For those Kool Aid drinking Democrats who think the elevation of Joe Hoeffel to a power-sharing position next to Emperor Jim Matthews is a good thing, consider the long-term damage a career politician like Joe Hoeffel will do to the party.
Hoeffel ran on a platform to end the cronyism, patronage and no-bid contracts awarded by the previous Republican-led Board of Commissioners in Montgomery County.
Elected as the minority representative on the board, Hoeffel found himself as board vice chairman after Emperor Jim Matthews needed a stooge to second his motions. Enter Joe Hoeffel, willingly.
Consider Hoeffel's second major action as a newly-seated Montgomery County Commissioner. (His first was to elect Emperor Matthews as board chairman).
During the first regular commissioners' meeting of 2007, Hoeffel hired his former campaign manager and another top supporter from his election campaign to county jobs.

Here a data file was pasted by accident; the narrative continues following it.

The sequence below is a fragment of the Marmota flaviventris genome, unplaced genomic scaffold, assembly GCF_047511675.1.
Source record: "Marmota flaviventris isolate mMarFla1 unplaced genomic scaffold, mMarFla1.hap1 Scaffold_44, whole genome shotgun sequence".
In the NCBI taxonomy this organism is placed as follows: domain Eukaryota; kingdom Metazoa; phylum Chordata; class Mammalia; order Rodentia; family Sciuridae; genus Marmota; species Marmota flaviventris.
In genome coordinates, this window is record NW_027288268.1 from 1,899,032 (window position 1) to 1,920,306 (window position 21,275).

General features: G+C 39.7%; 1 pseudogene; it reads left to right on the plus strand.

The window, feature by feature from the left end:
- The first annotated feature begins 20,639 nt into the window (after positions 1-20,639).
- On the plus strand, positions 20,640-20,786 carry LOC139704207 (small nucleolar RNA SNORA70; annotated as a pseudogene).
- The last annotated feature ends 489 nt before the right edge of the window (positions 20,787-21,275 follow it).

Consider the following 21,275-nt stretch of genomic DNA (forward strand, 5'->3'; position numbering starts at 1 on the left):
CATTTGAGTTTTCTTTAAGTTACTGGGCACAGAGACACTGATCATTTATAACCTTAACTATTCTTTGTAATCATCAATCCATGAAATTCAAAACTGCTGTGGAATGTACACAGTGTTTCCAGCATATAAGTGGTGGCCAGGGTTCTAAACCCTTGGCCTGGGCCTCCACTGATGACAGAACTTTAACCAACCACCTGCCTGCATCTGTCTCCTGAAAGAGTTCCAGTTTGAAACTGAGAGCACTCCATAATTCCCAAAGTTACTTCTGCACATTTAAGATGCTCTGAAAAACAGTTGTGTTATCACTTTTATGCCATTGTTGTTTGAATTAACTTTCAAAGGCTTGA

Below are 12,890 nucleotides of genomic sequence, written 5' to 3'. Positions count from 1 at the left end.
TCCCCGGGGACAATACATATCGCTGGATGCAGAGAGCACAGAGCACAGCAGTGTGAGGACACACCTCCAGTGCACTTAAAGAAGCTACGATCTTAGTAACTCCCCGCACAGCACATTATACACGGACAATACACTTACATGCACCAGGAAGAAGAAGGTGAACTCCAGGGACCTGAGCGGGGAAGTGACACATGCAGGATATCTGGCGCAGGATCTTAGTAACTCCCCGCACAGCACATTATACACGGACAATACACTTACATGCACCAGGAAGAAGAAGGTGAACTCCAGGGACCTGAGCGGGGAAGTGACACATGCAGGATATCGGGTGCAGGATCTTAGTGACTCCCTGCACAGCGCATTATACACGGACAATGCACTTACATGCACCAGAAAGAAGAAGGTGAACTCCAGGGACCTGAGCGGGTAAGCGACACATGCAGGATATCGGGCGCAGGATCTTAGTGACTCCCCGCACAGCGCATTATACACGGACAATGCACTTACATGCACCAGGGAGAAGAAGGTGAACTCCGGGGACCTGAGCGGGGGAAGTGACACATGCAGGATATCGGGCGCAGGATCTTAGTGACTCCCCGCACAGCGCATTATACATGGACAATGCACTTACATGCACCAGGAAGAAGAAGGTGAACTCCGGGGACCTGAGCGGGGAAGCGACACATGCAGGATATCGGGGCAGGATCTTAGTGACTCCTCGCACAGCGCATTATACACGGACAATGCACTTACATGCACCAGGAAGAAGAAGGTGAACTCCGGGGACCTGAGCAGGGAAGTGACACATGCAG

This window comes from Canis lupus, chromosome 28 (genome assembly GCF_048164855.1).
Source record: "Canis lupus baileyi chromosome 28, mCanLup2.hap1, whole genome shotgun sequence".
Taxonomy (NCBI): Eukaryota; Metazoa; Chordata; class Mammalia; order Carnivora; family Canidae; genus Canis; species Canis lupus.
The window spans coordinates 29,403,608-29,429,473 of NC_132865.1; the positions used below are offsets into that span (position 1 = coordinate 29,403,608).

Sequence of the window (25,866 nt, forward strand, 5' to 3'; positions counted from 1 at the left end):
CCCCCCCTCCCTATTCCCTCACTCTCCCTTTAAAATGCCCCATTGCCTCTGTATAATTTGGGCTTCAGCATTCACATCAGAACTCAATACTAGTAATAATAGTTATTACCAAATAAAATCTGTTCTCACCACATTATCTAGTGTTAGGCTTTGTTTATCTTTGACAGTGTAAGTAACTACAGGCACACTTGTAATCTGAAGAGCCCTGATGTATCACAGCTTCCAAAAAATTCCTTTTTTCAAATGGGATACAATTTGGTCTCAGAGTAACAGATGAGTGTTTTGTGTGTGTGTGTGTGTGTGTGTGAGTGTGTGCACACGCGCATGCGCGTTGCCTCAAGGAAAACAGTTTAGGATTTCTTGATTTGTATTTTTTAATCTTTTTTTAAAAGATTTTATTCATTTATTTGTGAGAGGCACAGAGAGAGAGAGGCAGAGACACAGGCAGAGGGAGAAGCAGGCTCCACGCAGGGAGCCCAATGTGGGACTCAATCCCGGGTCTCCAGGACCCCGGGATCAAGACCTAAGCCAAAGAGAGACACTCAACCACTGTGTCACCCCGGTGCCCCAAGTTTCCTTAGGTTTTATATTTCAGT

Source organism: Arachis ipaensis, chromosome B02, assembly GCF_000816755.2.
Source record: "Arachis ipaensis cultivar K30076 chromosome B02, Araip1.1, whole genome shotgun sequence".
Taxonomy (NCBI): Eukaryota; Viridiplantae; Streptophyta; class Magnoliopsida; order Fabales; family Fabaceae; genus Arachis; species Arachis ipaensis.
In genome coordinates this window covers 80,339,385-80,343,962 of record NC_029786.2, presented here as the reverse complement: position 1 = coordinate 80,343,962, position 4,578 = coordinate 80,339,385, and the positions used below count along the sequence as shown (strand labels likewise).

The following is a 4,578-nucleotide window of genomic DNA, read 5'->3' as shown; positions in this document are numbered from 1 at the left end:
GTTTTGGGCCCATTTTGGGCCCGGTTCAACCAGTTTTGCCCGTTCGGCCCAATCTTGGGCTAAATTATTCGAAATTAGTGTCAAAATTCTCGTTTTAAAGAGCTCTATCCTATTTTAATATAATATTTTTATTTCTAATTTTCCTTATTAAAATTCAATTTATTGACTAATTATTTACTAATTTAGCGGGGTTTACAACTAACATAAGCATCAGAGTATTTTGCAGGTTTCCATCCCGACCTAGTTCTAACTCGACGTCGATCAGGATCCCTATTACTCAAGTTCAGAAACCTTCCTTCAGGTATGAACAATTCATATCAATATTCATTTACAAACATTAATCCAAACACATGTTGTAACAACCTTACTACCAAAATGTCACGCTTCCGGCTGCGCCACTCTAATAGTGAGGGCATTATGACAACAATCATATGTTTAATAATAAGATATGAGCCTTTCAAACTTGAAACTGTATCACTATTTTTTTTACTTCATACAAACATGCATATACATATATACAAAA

The positions were not advertised and no other candidates were considered. Jim Maza, Hoeffel's campaign manager, will be paid $90,066 for a part-time job. Hoeffel's other pal, Jeffrey Albert will be paid $90,033. In both cases, that's more than the $84,000 a year that the commissioners are paid.
That is called cronyism. That is the kind of political patronage that has ruined our government. The silence of the far left on Hoeffel's duplicity is deafening. They liberals are still gloating from the fact that they could lose an election and still gain control of county government thanks to the Three Republican Stooges who run the show: Jim Matthews and the men pulling his strings, Ken Davis and Bob Asher.
Read the editorial, "Montgomery County appointments still cronyism even when the cronies are Democrats," in today's edition of The Mercury to fully understand how Hoeffel betrayed Democratic voters, much the way Matthews betrayed Republicans.
What Democrats still don't understand is that you can't take the high road when you're wallowing in the mud. It's the same problem they're having nationally with corruption and pork spending by Congress under Nancy Pelosi. It's the same problem Joe Hoeffel, a former Congressman, has brought to Montgomery County.